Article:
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PostPost by: vincereynard » Wed Jul 17, 2019 12:44 pm

512BB wrote:Lotus cars had a poor reputation.back in the day, because they were poorly serviced, never serviced, badly serviced and neglected.
Leslie


Nothing to do with being complex, fragile with dreadful initial build quality then? An "owners survey" in Autocar late '69 showed 67% would not buy another (expensive) +2. Rather more than poor servicing.

Nice to see some "specialists" are maintaining the factory standards. :)
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PostPost by: 69S4 » Wed Jul 17, 2019 1:42 pm

Back in the day - when I was too young / skint (or both) to consider Lotus ownership - I would never have considered any of the factory's products to be 'reliable' cars. But that was almost the point. If I wanted reliable there were plenty of other generally boring cars. What Lotus produced were exciting cars and if that meant living with grease under the fingernails and an empty bank account then so be it.

In the close to 40yrs I've had my Elan (and the 7 before it) that's still pretty much my conclusion. The Elan is just about acceptably reliable in the sense of it rarely dumping me at the side of the road but there's a permanent list of things that need to be fixed or adjusted in some form to optimise it. I remember a(wealthier) friend who had one in the 60's telling me much the same. Standards may have moved up a notch or two these days but I think Lotus still inhabit that semi developed but worth the effort niche. If they were sanitised to the point where they were genuine competition for the likes of Porsche I think I'd probably lose interest.

Re the dealers / specialists, there's a commonality with them that's reminiscent of how British motorcycle dealers used to be - oil stained spares departments made from war surplus wooden panels where you wait for ages for no one to serve you accompanied by the sound of hammering and expletives from the repair department. If they could make these places in black and white it would be just like the old days. All that's changed is that H&S have got rid of the half smoked Woodbines hanging from everyone's lower lip.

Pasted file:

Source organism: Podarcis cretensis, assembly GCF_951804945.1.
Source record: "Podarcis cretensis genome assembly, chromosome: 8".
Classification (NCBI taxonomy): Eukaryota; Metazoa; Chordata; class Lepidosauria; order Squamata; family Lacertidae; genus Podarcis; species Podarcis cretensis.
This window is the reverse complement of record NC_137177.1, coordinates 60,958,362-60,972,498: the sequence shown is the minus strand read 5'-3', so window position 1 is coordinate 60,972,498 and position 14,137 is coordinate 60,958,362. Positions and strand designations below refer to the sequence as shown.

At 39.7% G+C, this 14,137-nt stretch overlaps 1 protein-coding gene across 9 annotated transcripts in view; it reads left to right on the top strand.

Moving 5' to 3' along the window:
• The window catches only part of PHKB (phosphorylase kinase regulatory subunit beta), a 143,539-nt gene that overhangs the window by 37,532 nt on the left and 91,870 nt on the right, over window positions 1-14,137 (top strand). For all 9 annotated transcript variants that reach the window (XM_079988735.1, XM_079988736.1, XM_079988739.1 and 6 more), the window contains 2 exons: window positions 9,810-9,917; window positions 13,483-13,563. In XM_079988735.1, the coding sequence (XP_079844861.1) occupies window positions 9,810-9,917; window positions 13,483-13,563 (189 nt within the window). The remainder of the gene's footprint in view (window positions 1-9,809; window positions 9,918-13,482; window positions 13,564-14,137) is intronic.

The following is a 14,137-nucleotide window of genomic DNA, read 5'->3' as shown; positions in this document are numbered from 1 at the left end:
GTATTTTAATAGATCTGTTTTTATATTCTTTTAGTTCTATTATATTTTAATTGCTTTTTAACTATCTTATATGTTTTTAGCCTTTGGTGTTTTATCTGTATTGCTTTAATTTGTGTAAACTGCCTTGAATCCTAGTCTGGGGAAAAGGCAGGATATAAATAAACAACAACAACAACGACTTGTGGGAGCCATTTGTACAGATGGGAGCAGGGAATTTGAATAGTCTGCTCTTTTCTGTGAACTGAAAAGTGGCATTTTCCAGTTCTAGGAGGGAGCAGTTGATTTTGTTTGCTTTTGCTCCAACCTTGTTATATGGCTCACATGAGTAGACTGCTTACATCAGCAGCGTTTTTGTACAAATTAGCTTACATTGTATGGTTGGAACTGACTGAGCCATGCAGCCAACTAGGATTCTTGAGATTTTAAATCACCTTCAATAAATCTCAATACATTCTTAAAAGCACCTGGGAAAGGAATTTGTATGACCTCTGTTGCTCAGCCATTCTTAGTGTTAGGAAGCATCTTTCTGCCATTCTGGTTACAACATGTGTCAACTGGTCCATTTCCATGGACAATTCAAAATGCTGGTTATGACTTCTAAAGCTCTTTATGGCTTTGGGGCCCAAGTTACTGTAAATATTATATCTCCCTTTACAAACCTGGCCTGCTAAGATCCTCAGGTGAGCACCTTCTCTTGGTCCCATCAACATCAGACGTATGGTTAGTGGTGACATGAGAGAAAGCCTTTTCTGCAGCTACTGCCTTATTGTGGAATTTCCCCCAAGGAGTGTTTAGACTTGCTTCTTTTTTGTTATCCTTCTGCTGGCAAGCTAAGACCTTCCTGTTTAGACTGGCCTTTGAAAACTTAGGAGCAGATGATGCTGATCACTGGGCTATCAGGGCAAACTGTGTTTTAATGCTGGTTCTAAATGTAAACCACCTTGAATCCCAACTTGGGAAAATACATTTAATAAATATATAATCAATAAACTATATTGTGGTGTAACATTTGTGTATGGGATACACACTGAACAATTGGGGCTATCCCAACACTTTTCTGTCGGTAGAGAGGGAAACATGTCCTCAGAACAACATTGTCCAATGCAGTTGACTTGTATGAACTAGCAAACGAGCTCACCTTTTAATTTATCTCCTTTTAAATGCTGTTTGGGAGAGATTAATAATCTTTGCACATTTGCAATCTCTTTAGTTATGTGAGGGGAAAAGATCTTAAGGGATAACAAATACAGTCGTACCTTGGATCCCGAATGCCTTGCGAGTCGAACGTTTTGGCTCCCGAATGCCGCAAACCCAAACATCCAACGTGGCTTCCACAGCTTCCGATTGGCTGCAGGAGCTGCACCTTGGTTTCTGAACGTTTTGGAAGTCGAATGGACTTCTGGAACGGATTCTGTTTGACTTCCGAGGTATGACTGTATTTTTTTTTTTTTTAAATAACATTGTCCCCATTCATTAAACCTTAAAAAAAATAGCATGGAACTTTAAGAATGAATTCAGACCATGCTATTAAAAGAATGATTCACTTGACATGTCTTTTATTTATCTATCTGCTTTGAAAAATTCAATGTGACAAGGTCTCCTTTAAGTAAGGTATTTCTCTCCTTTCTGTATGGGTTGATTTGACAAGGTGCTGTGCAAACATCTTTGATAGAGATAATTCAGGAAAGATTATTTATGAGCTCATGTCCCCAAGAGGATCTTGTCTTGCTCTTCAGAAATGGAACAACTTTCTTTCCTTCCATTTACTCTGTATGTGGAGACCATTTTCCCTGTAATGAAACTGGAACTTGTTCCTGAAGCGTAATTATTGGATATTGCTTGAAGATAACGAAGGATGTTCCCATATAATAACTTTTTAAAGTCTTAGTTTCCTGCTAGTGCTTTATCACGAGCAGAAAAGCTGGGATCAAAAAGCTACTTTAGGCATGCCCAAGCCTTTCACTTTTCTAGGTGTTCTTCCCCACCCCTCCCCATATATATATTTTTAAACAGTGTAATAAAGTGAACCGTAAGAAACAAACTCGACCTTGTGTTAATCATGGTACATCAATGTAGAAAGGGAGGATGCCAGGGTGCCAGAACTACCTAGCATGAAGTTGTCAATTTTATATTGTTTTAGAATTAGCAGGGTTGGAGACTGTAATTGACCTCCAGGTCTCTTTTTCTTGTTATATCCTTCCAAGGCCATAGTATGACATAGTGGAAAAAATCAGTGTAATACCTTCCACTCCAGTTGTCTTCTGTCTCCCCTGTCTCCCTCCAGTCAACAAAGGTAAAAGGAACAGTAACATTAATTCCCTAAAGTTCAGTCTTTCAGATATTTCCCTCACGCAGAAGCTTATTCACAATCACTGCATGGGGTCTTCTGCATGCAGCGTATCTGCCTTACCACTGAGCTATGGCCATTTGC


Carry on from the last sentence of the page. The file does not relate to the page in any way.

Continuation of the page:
Stuart Holding
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PostPost by: 74Twincam » Wed Jul 17, 2019 2:41 pm

Haha-
You guys are great, the Lotus ownership trials are not unfamiliar to me- I knew I was signing up for a big bite of this when I got the car. My Lotus hub experience is based on a Europa, so at least this is slightly better in my mind.
The good news is this car wasn't abused or too badly hacked up by poorly done modifications, it just sat as the previous, elderly owner didn't make it a priority before he passed (understandably). I'd rather fix and service age and corrosion issues that have to undo someone else's shortcuts, and so far, most of the mechanical parts are in extremely good condition once cleaned up.

I show about 0.008-0.010 of play with the dial, and can hear/feel the bearings wiggling around the more I'm messing with it, so bearings and seals it is! I'll likely pull the hub, strut and other parts to do it all on the bench. The other axle parts will wait pending inspection and measurements, but my gut tells me to be prepared...

THANK YOU for the part number reference and input on the issue, and encouragement - !
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Bill
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PostPost by: jono » Wed Jul 17, 2019 3:55 pm

Bill,

It took me until the third attempt to fit new bearings without having play in them after only a few miles.

Last time I used SKF Explorer (Italian made) 6206RS bearings and they have been trouble (and play) free over a few thousand miles now - not expensive either, around ?7 each if I recall correctly.

However I think it was my fitting technique which caused the failures. You will know this I'm sure but avoiding side preload in the bearings is critical and it takes some care not to do that given the Lotus hub design when pressing in the second bearing and ensuring no side load is transmitted into the inner bearing.

I can't imagine how you would do it succesfully without removing the struts especially bearing in mind the side loading issue so, personally, I would not even think about doing that and would therefore whip out the struts where you can have full control of the task on the bench.

Cheers

Jon
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PostPost by: 74Twincam » Wed Jul 17, 2019 4:09 pm

Awesome-
Thanks Jon, I'll plan accordingly. I've had good success with SKF bearings as well. There seems to be enough information and tips on the forum about hub removal and disassembly to refer to, so it's just a matter of getting the tool and preparing for that job.
It will give me something to keep me busy...as if!
Bill